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As well as being the most distinguished painter of his generation, Sir Joshua Reynolds (1723–92) was also the author of several works of art criticism and guides for artists, some of which originated as lectures delivered to the students of the Royal Academy by him as their founding president. This work, first published in 1778, collects six of the addresses given to the Academy on 'Prize Day', between 1769 and 1776, prefaced with the first address by Reynolds to his fellow artists of the newly founded institution in 1769. Each discourse was later printed and distributed to those present at Reynolds' expense. They present his views of the purpose of art, and in particular the necessity of intellectual dignity in what he calls the 'great style' of the Florentine Renaissance masters. The discourses also demonstrate his wide reading among the aesthetic theorists of his own and earlier ages.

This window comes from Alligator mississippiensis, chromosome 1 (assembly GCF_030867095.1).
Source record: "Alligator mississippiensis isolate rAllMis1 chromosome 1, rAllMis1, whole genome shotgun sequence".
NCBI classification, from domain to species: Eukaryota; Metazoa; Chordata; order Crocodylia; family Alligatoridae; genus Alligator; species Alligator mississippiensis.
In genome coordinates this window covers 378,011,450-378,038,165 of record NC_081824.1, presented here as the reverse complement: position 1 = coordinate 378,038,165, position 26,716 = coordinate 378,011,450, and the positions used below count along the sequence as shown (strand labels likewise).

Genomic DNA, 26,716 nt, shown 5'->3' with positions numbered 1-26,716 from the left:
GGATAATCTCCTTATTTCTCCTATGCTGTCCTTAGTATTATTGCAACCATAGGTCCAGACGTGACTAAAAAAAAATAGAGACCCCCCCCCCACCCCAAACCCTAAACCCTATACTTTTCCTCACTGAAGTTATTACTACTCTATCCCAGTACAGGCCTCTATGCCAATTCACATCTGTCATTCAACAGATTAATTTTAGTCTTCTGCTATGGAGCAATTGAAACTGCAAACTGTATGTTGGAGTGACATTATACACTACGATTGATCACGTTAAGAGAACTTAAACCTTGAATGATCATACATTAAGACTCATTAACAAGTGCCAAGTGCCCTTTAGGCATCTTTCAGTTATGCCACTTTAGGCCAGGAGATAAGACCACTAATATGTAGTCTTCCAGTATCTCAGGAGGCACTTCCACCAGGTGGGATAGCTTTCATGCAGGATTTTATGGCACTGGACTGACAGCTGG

This two-volume posthumous edition of the writings on art of Sir Joshua Reynolds (1723–92), one of the greatest of eighteenth-century artists and the first president of the Royal Academy, was published in 1797. It is prefaced by a short biography of Reynolds by his friend, the Shakespearean critic Edmond Malone (1741–1812), which includes a list of Reynolds' paintings with their sale prices, when known. Reynolds took his role as president and fellow of the Royal Academy very seriously, delivering fifteen 'discourses' to the fellows and students of the Academy, which are collected in Volume 1, along with three 'letters' on art criticism published in The Idler. This periodical's editor, Dr Johnson, was one of Reynolds' most intimate friends, and Reynolds was one of only three writers, in addition to himself, whom Johnson published in it. These essays provide a fascinating insight into the intellectual basis of Reynolds' work.